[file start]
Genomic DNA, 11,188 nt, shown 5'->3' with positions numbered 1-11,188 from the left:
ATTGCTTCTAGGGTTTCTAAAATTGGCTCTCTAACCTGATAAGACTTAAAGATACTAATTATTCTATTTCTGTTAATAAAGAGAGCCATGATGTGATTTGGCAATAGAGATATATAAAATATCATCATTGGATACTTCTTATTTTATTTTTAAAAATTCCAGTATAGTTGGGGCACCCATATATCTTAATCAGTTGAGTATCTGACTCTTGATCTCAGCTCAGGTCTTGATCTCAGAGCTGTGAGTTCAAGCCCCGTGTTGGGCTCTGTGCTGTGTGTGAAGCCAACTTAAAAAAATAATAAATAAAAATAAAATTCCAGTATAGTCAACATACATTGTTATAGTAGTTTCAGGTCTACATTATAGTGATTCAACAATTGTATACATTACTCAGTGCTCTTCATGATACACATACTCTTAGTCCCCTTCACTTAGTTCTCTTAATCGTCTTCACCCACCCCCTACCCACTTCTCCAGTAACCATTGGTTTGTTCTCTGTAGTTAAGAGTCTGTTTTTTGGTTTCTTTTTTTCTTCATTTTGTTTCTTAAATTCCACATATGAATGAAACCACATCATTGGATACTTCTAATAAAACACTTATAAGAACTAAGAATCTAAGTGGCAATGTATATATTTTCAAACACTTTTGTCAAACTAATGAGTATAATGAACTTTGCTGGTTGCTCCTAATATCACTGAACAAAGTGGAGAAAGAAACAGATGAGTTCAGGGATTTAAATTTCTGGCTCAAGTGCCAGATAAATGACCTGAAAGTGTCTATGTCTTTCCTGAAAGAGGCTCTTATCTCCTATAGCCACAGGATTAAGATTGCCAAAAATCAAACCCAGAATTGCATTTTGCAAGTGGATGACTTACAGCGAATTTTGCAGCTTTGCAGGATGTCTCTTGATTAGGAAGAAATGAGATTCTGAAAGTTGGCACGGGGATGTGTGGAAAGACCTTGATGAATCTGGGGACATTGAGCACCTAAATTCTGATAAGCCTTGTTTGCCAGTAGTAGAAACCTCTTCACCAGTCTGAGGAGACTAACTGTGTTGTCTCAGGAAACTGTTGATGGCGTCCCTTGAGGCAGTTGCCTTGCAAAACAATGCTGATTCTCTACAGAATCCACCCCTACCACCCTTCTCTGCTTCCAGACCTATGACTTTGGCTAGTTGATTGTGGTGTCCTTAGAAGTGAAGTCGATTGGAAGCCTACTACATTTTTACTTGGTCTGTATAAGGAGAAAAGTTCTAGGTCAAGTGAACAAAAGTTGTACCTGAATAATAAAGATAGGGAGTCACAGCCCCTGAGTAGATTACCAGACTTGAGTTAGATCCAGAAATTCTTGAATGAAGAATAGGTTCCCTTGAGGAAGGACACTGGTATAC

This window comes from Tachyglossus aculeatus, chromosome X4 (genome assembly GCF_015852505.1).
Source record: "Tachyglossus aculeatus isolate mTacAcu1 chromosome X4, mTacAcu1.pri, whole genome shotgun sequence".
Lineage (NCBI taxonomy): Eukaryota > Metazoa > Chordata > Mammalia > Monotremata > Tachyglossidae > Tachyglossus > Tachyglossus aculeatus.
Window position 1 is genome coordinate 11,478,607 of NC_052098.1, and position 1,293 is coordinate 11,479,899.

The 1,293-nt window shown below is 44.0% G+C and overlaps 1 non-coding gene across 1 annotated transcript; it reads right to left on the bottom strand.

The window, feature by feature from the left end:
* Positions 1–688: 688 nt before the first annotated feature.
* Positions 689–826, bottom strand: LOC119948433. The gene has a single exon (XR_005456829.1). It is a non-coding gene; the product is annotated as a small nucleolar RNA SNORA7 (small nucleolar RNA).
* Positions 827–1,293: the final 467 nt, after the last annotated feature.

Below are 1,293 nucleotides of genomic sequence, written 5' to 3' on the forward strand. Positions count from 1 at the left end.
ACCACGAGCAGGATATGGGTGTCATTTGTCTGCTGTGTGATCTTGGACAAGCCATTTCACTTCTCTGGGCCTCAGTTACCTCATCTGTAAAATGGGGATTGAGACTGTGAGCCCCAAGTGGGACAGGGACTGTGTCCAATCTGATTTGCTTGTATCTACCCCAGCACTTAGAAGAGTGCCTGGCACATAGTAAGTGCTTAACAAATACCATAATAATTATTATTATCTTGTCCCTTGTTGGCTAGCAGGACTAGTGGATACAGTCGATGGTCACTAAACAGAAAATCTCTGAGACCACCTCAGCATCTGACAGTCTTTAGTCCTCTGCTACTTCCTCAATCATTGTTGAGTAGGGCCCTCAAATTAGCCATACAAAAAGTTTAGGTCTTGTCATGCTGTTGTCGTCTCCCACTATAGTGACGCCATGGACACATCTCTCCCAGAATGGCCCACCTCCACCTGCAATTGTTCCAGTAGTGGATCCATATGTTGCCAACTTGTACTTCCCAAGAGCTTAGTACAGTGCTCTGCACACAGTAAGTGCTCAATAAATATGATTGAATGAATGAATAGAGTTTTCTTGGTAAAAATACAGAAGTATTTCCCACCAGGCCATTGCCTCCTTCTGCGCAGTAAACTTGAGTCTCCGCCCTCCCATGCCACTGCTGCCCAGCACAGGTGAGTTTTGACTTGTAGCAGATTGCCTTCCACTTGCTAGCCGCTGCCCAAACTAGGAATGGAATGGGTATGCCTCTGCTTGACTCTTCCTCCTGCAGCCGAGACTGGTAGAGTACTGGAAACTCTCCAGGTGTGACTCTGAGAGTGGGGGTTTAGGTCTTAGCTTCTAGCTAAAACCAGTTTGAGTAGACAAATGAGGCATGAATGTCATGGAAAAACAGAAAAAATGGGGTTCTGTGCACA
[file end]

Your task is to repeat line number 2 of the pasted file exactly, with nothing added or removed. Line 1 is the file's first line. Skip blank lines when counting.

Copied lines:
ATTGCTTCTAGGGTTTCTAAAATTGGCTCTCTAACCTGATAAGACTTAAAGATACTAATTATTCTATTTCTGTTAATAAAGAGAGCCATGATGTGATTTGGCAATAGAGATATATAAAATATCATCATTGGATACTTCTTATTTTATTTTTAAAAATTCCAGTATAGTTGGGGCACCCATATATCTTAATCAGTTGAGTATCTGACTCTTGATCTCAGCTCAGGTCTTGATCTCAGAGCTGTGAGTTCAAGCCCCGTGTTGGGCTCTGTGCTGTGTGTGAAGCCAACTTAAAAAAATAATAAATAAAAATAAAATTCCAGTATAGTCAACATACATTGTTATAGTAGTTTCAGGTCTACATTATAGTGATTCAACAATTGTATACATTACTCAGTGCTCTTCATGATACACATACTCTTAGTCCCCTTCACTTAGTTCTCTTAATCGTCTTCACCCACCCCCTACCCACTTCTCCAGTAACCATTGGTTTGTTCTCTGTAGTTAAGAGTCTGTTTTTTGGTTTCTTTTTTTCTTCATTTTGTTTCTTAAATTCCACATATGAATGAAACCACATCATTGGATACTTCTAATAAAACACTTATAAGAACTAAGAATCTAAGTGGCAATGTATATATTTTCAAACACTTTTGTCAAACTAATGAGTATAATGAACTTTGCTGGTTGCTCCTAATATCACTGAACAAAGTGGAGAAAGAAACAGATGAGTTCAGGGATTTAAATTTCTGGCTCAAGTGCCAGATAAATGACCTGAAAGTGTCTATGTCTTTCCTGAAAGAGGCTCTTATCTCCTATAGCCACAGGATTAAGATTGCCAAAAATCAAACCCAGAATTGCATTTTGCAAGTGGATGACTTACAGCGAATTTTGCAGCTTTGCAGGATGTCTCTTGATTAGGAAGAAATGAGATTCTGAAAGTTGGCACGGGGATGTGTGGAAAGACCTTGATGAATCTGGGGACATTGAGCACCTAAATTCTGATAAGCCTTGTTTGCCAGTAGTAGAAACCTCTTCACCAGTCTGAGGAGACTAACTGTGTTGTCTCAGGAAACTGTTGATGGCGTCCCTTGAGGCAGTTGCCTTGCAAAACAATGCTGATTCTCTACAGAATCCACCCCTACCACCCTTCTCTGCTTCCAGACCTATGACTTTGGCTAGTTGATTGTGGTGTCCTTAGAAGTGAAGTCGATTGGAAGCCTACTACATTTTTACTTGGTCTGTATAAGGAGAAAAGTTCTAGGTCAAGTGAACAAAAGTTGTACCTGAATAATAAAGATAGGGAGTCACAGCCCCTGAGTAGATTACCAGACTTGAGTTAGATCCAGAAATTCTTGAATGAAGAATAGGTTCCCTTGAGGAAGGACACTGGTATAC